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**SIMULTANEOUS EQUATIONS MODELS**

It was mentioned above that there is an important condition attached to the use of predetermined variables as instruments. This concerns the properties of the disturbance terms in the model. 20

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**SIMULTANEOUS EQUATIONS MODELS**

We will discuss the point in the context of the use of Ct–1 as an instrument for rt in the investment equation. For Ct–1 to be a valid instrument, it must be distributed independently of the disturbance term vt . We acknowledge that Ct–1 will be influenced by vt–1. 21

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**SIMULTANEOUS EQUATIONS MODELS**

(Considering the interactions between the relationships at time t – 1, vt–1 influences It–1 by definition and hence Yt–1 because It–1 is a component of it. Thus vt–1 also influences Ct–1, by virtue of the consumption function.) 22

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**SIMULTANEOUS EQUATIONS MODELS**

Now, the fact that Ct–1 depends on vt–1 does not, in itself, matter. The requirement is that Ct–1 should be distributed independently of vt . So, provided that vt and vt–1 are distributed independently of each other, Ct–1 remains a valid instrument. 23

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**SIMULTANEOUS EQUATIONS MODELS**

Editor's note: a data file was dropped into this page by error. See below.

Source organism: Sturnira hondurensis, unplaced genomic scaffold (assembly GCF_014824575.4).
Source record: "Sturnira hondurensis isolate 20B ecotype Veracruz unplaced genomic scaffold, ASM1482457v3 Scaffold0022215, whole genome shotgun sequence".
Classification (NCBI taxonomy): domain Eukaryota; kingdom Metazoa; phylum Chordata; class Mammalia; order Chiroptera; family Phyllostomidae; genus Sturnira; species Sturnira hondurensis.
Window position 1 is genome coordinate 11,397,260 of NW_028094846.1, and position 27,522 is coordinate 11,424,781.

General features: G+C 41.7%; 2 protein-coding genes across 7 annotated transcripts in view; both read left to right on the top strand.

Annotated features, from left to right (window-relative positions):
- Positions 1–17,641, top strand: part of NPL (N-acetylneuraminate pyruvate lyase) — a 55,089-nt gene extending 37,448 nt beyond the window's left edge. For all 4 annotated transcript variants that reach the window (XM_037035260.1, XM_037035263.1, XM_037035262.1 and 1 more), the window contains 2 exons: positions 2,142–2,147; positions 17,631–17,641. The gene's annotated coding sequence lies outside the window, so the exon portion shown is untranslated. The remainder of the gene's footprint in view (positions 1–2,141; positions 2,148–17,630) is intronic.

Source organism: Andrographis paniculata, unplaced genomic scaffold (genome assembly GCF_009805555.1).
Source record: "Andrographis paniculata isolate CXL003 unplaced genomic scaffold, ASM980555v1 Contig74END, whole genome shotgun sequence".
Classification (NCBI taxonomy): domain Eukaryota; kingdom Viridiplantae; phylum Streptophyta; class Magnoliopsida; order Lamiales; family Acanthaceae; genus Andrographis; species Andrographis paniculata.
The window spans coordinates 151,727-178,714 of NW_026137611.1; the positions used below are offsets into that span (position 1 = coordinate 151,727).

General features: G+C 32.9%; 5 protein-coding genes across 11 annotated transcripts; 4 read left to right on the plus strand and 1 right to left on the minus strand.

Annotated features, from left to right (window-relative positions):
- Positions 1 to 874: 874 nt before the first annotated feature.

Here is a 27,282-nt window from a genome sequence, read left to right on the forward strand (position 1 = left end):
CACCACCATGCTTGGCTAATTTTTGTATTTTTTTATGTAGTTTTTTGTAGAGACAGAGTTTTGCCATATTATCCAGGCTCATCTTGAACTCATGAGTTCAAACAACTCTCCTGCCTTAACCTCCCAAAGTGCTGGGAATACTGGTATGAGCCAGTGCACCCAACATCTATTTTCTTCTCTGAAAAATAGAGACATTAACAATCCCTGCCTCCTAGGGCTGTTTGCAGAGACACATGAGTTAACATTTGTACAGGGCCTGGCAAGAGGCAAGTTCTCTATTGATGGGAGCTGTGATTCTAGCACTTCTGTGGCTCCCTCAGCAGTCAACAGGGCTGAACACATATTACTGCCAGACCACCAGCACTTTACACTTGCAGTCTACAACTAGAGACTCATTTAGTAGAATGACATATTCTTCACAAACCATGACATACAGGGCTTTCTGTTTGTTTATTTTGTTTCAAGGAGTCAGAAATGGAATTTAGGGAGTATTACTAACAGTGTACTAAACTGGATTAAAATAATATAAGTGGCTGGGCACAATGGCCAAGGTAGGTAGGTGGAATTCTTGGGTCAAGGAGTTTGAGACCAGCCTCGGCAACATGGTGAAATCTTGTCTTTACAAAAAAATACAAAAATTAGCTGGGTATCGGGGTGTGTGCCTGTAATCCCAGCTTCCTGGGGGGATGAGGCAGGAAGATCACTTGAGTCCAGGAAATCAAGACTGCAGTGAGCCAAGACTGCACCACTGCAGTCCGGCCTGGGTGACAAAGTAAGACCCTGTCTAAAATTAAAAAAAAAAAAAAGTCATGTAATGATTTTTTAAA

But suppose that there is time persistence in the values of the disturbance term and vt is correlated with vt–1. Then Ct–1 will not be distributed independently of vt and will not be valid instrument. 24

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**SIMULTANEOUS EQUATIONS MODELS**

We will return to the issue of time persistence in the disturbance term when we discuss autocorrelation (serial correlation) in Chapter 12. Unfortunately, autocorrelation is a common problem with time series data and it limits the use of predetermined variables. 25

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**Copyright Christopher Dougherty 2011.**

These slideshows may be downloaded by anyone, anywhere for personal use. Subject to respect for copyright and, where appropriate, attribution, they may be used as a resource for teaching an econometrics course. There is no need to refer to the author. The content of this slideshow comes from Section 11.6 of C. Dougherty, Introduction to Econometrics, fourth edition 2011, Oxford University Press. Additional (free) resources for both students and instructors may be downloaded from the OUP Online Resource Centre Individuals studying econometrics on their own and who feel that they might benefit from participation in a formal course should consider the London School of Economics summer school course EC212 Introduction to Econometrics or the University of London International Programmes distance learning course 20 Elements of Econometrics

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EC220 - Introduction to econometrics (chapter 2)

EC220 - Introduction to econometrics (chapter 2)